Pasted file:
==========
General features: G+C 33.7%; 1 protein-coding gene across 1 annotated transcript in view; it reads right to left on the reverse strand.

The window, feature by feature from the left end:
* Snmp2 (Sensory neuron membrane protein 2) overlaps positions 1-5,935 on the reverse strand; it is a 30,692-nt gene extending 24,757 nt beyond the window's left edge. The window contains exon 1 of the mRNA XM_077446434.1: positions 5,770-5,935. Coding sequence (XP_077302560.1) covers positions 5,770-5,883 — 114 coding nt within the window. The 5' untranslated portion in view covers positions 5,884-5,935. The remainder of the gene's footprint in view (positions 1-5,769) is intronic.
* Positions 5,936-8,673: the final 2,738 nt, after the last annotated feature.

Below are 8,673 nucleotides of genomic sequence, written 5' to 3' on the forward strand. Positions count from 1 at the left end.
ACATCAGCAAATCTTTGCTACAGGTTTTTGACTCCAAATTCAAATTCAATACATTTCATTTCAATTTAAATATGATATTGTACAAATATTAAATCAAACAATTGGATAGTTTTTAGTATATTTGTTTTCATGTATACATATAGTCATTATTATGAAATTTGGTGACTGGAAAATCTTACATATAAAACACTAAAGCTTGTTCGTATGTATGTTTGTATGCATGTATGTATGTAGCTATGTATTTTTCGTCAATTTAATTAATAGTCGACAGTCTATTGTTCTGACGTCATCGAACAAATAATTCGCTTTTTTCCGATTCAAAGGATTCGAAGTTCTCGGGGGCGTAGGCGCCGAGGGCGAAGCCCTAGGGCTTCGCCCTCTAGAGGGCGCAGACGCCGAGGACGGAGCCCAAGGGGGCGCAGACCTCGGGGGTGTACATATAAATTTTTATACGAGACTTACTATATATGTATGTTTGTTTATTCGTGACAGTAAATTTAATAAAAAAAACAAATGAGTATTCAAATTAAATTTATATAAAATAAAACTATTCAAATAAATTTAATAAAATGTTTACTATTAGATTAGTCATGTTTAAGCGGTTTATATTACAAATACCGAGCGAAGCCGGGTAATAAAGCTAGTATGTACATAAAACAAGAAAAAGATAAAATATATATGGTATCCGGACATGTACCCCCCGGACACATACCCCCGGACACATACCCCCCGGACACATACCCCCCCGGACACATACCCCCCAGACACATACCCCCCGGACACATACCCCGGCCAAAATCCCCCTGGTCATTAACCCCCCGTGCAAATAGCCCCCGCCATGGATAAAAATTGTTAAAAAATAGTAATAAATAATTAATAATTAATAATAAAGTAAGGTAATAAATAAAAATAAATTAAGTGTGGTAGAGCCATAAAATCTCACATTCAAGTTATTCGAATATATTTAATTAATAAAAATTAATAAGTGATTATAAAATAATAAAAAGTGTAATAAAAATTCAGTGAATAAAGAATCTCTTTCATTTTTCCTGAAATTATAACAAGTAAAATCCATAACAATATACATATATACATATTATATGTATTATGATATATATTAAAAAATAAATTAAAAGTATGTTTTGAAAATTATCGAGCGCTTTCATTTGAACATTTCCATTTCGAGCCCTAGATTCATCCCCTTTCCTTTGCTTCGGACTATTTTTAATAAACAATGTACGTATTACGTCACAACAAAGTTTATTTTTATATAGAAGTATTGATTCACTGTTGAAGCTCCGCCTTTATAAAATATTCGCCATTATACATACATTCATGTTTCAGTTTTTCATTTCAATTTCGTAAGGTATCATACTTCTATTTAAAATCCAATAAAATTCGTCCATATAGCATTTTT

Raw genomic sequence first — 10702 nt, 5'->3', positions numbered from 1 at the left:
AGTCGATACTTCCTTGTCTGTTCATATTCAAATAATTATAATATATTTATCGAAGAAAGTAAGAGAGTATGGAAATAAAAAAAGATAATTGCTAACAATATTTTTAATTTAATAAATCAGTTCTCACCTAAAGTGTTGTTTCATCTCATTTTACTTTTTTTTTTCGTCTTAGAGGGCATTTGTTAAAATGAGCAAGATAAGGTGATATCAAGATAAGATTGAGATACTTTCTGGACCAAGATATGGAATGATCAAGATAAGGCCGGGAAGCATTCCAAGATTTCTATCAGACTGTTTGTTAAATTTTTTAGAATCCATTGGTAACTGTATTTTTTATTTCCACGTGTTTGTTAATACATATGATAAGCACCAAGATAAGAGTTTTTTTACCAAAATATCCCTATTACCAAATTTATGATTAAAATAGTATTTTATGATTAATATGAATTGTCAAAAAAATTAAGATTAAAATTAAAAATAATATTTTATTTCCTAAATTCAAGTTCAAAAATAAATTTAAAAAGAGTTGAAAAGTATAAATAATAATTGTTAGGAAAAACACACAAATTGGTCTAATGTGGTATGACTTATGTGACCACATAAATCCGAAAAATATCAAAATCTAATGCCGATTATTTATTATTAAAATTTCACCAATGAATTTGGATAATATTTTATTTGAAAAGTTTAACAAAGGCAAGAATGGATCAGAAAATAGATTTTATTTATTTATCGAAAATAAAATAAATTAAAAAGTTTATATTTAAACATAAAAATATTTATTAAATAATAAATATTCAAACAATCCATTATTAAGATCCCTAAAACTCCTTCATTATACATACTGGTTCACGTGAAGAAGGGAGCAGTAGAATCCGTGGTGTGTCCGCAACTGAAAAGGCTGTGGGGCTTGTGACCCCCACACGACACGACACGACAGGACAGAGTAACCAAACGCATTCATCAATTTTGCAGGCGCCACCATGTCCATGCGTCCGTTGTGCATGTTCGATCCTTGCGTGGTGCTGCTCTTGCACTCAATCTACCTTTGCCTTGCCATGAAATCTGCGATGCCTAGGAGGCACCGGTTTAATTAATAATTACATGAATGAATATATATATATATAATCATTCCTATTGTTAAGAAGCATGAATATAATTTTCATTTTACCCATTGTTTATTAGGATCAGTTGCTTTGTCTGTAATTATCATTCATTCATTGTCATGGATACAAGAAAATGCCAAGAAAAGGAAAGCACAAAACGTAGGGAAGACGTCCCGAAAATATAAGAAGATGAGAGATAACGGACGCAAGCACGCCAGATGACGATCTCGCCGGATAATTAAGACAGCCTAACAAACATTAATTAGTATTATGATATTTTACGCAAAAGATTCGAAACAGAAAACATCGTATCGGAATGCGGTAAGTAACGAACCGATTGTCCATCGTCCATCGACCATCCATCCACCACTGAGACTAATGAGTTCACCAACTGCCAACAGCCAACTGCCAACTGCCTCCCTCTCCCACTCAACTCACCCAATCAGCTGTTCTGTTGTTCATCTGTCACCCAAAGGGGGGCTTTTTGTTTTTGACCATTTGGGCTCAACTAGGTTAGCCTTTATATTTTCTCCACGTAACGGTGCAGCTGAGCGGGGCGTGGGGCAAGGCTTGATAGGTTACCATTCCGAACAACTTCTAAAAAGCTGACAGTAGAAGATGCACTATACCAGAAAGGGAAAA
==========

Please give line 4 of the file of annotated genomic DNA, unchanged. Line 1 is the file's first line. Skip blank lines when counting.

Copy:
* Positions 5,936-8,673: the final 2,738 nt, after the last annotated feature.